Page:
am talking about thousands of men sacrificed to the Congo-Ocean. I am´ talking about those who, as I write this, are digging the harbor of Abidjan by hand. I am talking about millions of men torn from their gods, their land, their habits, their life – from life, from the dance, from wisdom. (Monthly Review Press, 1972: pp. 21–22)

The dominant discourse on development seems to be caught up by a particular strand of thinking – whereby the agrarian citizens of the third-worlds – are caught up in being referred to as the Other. The western models of development, which seem to suit the needs of global health organization, are unable to categorise these disease-ridden citizens as being ‘normal’; – and as in need of perpetual healthcare or afflicted by diseases which defines them as ontologically pathological.  Programs which obsess with global health issues- and deal with death tolls and diseases caused by polio and malaria – seem to work in collaboration with pharma companies where the desire is to come up with the ideal vaccine; as if this vaccine would create better human beings. Third-world governments – being poor and cash-strapped – are co-opted by such rhetoric.

Polio, malaria and the afflicted native.

Under the guise of being philanthropic organizations – funding institutes like the Gates Foundation – only disseminate and perpetuate certain notions of a neo-colonial imperial policy. In India, Gates fetishizes the issue of sanitation and the absence of proper bathrooms in rural India; and his obsession with the sanitation habits of the subaltern poor – has codified the  identity of the Indian peasantry as being confined to his bathroom habits; and with an obsessive focus on sanitation issues – it is implied that the only issue affecting the subaltern is that they lack access to commodes and underground sewage pipelines. Being poor is bad enough; being at the mercy of the above funding agency is sheer misery. Whatever karma one has done – I am not sure if one has to be at the receiving end of such ghastly philanthropy as is displayed by the above; even hell would be better – than allowing western billionaires being involved in your moral upliftment which would only be possible if you stopped pooping in the open. The methods that are used to denigrate the subalterns of the 3rd worlds – are devious and invisible; under the guise of being a philanthropic organization–  such philanthropic agencies ensure that the discursive identity of the impoverished in India – is always-forever fixed within a monolithic concept: the poverty stricken third-world holds out a begging bowl and it needs the grandiose gestures of western, capitalist billionaires.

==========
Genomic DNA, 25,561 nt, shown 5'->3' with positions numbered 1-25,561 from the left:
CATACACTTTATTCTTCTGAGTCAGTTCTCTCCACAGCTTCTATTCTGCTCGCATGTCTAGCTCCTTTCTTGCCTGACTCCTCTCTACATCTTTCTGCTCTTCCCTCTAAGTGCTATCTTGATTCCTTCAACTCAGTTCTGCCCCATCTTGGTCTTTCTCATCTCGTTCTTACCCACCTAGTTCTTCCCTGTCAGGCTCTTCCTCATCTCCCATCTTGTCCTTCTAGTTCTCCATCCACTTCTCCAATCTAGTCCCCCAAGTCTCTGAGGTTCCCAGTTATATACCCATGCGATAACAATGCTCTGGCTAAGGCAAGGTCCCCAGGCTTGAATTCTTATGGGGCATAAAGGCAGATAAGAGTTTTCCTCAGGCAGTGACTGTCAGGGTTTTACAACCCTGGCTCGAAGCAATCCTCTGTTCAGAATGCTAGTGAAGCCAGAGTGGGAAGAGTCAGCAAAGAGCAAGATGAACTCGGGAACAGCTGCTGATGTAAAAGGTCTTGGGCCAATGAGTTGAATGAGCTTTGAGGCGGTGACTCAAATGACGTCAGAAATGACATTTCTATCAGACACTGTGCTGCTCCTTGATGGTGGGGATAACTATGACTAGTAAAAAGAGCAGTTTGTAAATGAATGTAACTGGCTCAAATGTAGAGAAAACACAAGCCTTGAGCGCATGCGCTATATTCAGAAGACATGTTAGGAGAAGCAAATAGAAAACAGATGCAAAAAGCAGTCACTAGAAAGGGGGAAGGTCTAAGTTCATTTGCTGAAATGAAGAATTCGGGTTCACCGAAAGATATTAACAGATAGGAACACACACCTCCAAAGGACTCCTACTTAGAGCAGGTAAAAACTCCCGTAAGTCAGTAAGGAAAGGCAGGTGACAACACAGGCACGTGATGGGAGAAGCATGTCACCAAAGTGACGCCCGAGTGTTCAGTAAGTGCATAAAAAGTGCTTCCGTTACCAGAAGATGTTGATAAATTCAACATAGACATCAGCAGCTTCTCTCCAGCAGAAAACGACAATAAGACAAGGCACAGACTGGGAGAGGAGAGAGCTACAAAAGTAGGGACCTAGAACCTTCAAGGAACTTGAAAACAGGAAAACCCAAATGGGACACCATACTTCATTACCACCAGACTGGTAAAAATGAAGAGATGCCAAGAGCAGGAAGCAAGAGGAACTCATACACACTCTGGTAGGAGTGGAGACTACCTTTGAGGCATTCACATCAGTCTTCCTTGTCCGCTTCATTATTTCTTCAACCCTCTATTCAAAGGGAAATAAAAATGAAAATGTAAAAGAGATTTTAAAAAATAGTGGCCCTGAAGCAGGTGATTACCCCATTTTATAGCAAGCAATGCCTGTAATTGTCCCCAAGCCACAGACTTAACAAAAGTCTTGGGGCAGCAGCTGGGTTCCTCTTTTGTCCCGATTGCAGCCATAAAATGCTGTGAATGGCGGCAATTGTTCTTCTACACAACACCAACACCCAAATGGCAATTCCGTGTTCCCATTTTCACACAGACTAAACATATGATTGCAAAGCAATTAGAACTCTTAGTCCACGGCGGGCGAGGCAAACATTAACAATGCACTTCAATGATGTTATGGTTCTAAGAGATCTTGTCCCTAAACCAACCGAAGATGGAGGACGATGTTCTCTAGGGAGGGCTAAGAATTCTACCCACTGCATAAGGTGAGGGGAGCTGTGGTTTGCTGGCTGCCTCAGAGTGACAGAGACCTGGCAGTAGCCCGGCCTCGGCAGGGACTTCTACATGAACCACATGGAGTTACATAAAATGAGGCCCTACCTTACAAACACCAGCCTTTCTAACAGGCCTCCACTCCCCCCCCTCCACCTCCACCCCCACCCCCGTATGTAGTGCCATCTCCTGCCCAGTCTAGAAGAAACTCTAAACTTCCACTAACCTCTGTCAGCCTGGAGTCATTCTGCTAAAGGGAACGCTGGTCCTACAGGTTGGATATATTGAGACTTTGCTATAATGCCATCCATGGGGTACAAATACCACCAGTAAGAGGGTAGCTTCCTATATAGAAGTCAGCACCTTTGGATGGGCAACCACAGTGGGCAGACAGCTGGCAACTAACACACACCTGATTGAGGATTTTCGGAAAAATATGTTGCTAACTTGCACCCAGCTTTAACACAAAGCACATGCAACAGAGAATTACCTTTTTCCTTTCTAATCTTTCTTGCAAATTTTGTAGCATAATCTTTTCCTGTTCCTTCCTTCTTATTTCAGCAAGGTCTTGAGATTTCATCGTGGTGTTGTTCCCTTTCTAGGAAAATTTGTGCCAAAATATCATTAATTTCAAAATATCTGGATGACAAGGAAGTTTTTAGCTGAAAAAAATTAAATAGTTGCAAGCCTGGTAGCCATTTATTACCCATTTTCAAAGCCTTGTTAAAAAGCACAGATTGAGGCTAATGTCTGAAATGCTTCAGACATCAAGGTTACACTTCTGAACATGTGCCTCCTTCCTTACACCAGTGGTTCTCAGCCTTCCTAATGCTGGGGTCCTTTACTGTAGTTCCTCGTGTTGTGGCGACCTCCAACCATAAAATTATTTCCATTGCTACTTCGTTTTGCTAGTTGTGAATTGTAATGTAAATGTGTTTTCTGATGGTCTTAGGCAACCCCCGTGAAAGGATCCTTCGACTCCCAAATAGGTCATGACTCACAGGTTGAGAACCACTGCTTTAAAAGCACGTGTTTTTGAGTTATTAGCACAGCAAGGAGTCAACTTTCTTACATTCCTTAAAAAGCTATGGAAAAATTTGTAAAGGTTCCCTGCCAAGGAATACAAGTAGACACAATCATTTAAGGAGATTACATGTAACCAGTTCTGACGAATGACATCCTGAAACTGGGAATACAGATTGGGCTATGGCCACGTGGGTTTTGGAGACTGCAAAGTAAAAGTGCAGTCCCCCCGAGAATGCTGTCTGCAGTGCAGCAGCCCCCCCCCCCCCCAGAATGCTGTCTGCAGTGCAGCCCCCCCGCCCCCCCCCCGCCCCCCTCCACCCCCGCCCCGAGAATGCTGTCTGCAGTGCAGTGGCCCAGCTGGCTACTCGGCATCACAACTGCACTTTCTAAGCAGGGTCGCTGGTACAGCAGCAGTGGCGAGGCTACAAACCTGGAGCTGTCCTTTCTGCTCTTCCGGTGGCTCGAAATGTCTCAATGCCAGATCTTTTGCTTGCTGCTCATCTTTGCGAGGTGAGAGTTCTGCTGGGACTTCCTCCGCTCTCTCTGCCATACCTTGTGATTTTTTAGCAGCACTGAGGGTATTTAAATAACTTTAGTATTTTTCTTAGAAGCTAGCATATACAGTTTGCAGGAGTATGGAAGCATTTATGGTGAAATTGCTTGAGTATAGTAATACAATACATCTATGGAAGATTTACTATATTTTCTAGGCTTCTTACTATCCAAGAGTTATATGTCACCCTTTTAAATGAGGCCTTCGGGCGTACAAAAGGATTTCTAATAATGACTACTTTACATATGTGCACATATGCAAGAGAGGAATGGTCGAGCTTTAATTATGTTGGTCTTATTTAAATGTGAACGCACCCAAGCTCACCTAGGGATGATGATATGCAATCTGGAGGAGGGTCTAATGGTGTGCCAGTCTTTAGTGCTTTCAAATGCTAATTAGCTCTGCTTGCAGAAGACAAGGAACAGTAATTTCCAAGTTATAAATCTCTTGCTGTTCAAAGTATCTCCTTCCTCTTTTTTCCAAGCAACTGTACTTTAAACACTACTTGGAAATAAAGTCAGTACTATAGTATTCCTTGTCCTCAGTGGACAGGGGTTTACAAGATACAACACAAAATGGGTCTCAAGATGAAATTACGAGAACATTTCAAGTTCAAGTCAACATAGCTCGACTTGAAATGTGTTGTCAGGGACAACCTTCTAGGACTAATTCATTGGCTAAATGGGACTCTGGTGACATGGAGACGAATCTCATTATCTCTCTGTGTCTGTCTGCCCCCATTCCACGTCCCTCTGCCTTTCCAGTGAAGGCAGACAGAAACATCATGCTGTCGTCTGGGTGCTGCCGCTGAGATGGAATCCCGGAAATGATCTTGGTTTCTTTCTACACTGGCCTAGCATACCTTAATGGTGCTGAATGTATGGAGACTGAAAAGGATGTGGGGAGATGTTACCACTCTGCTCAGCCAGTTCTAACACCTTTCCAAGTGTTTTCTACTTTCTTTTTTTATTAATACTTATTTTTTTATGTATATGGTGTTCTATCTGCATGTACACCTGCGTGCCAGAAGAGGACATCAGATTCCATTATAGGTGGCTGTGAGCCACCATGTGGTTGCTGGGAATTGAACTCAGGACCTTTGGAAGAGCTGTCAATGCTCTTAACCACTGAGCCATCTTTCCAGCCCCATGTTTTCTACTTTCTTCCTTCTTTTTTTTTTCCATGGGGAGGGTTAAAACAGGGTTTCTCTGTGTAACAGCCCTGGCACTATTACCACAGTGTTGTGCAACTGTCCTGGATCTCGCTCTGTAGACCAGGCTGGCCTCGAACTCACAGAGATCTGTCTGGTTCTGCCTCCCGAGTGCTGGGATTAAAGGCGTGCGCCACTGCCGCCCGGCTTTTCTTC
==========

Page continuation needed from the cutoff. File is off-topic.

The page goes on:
On Migrants and Refugees.

The existing rhetoric of migration (forced and voluntary) and of refugees – that is used to refer to the concepts of the geo-social movements of people – is problematic and smacks of being a part-and-parcel of western, first-world agencies (like the UN and the World Bank) that implement and propagate the so-called development theories like a mantra. Simply said – the trope of such narratives would be: poor people from the 3rd worlds (Africa- for example) – migrate to richer countries in the West/Europe because they are poor. Thereby – development scholars would refer to those Africans as migrants who have become refugees in Europe. Undoubtedly – in this day and age – such rhetoric that is used by development theorists and sanctioned by global, powerful, agencies is mostly embarrassing, if not outright ridiculous.

The native baboo: the mimic-men.

These global finance/banking institutions, philanthropic organizations and global health organizations work in collaboration with the native intelligentsia – the modern-day-western educated native baboos who are the ideal ‘mimic-men’ and unable to interrogate the abusive systems they perpetuate in the native contexts. The question is: how does one circumvent these rich, overpowering funding institutions from the West and prevent them from co-opting all forms of critiques and thereby, create spaces that are truly emancipatory and liberatory for the third-world natives? Undoubtedly, Cēsaire’s harsh critique that has been cited above – is an act of ‘nativism’ which construes cultural identity and traditions as being the defining, discursive parameter of identity – but more importantly, it does throw light on the fact that the dominant theories of development are incredibly flawed and problematic and thereby, detrimental for the healthy growth of any society as they create monolithic, static identities of the underdeveloped third-world citizens who are perpetually needy, hunger-stricken and pathologically ailing.

This is a call to create a series of texts that will accommodate both intellectual and artistic interventions against the dominant discourses of development; -/মরীচিকা: Mō-rī-chī-kā: Mirage/ is an independent institution in Calcutta, India comprising of concerned scholars and artists. For more, please visit the website here.

For information, please email the series editor: Tapati Bharadwaj at

This is an ongoing series; deadline: September, 2019.

Contact Info:
Tapati Bharadwaj. -/মরীচিকা: Mō-rī-chī-kā: Mirage/ EC. 101. Salt Lake. Kolkata – 700064.India.

Call for Columnists: Perspectives Daily